Hurrying into plutonium production while in possession of incomplete knowledge was potentially dangerous. That became clear in October 1957 when one of the Windscale air-cooled uranium piles caught fire. That led to a serious leak of radiation over the Lake District and a radioactive plume that spread across Europe.

Fortunately air filters were installed on the chimneys, which greatly reduced the impact of the accident. They were added only late in construction and at considerable cost, on the insistence of nuclear scientist John Cockroft. Without the filters large parts of the north-west of England may have become uninhabitable. The full official report was kept secret and only released in 1992, but the fire did lead to safety improvements at the Magnox power stations.

The Central Electricity Generating Board was created in 1957 to run the nationalised electricity industry. Six nuclear Magnox power stations were constructed in the mid-sixties, then the largest programme in the world. Later the number of nuclear power stations increased to ten.

Energy security

The Magnox programme was justified mainly on energy security grounds, though by the early 1960s both coal and oil were relatively abundant. The CEGB ran the Magnoxes which performed reliably and safely over the next four decades. Today they are now silent architectural reminders of a more optimistic past.

By the mid-1960s the British government decided on a second nuclear programme based on advanced gas-cooled reactors (AGRs). That was ultimately a disastrous decision. The AGRs were built late, hugely over budget and never performed at the level they were designed for. By now the USA was marketing water-cooled reactors, which were technologically in the lead and cheaper to build.

Criticisms of the AGRs grew in the 1970s. The Conservative government of 1979 decided all nuclear stations would have pressurised-water reactors (PWRs). Publicly, government declarations were pro-nuclear and anti-coal (mainly because of their hatred of the miners’ union). But there was little new nuclear power construction for two decades under either Conservative or Labour governments.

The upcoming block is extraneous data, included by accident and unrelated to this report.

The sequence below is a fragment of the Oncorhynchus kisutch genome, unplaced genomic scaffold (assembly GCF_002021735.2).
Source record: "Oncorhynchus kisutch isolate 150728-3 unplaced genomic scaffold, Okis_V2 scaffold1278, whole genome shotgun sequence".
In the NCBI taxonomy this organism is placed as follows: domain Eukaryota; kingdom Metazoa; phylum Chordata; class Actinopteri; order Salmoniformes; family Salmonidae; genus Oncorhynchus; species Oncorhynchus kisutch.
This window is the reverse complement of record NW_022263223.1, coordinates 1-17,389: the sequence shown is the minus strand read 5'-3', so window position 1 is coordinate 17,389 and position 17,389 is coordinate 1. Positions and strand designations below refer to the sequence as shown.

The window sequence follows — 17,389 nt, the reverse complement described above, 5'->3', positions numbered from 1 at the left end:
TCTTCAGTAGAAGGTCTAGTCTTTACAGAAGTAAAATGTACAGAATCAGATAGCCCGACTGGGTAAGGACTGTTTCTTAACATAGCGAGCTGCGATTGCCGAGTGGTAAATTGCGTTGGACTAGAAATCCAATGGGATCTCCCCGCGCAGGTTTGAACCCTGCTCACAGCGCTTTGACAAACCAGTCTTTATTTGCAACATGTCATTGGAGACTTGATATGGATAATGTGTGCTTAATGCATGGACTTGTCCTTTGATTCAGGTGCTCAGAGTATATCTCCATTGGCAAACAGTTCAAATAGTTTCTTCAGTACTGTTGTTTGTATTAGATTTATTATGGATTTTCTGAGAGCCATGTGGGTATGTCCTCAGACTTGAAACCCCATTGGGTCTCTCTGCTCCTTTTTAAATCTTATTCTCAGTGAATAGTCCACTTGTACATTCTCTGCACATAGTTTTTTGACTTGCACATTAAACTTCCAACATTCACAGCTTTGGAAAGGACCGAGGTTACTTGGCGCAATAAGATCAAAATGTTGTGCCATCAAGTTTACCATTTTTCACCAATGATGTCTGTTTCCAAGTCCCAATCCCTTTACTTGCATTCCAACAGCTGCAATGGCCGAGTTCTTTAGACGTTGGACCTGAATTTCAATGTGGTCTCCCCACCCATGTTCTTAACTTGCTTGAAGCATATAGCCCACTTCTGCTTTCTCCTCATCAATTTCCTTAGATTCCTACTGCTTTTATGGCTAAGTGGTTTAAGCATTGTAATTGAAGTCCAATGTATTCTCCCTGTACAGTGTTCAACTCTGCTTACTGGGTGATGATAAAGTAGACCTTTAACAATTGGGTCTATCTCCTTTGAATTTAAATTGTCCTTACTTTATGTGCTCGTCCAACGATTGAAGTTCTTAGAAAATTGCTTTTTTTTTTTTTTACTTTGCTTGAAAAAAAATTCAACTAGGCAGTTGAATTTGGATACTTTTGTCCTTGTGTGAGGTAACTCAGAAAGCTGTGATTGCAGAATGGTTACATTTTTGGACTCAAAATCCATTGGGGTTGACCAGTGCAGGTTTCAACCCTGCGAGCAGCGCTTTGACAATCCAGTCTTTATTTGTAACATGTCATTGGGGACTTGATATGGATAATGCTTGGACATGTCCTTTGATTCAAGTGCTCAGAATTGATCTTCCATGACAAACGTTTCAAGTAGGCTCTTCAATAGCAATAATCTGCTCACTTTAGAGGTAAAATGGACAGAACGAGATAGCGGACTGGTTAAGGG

The Sizewell B nuclear power plant from the PWR programme, built between 1987 and 1995, is in fact the most recent nuclear plant to be constructed in Britain. Significantly in 1989 the energy industry was privatised. Strategic national consideration of the need for nuclear power lessened under the pressure of commercial interests.

In the past forty years there has been little progress in developing a revitalised nuclear power industry based on British know-how and technological expertise. During that period there has been no real forward planning in Britain for nuclear power generation. Endless White Papers, government announcements and declarations of slight intent have not produced an effective strategy and no working stations since Sizewell B.

By the mid-2000s the prospect of new nuclear facilities as a source of low-carbon power became more acceptable again as worries about climate change grew. North Sea gas began to run out quickly, coal stations were closed down and most of the first-generation Magnox stations were decommissioned. And although their life was extended, it was only going to be a matter of time before the AGRs were put out of use too.


Successive British governments have baulked at driving a self-reliant approach and limited their role to empty rhetoric. At the same time they have made our country attractive and subservient to foreign companies through the offer of extravagant subsidies and ridiculously generous pricing policies.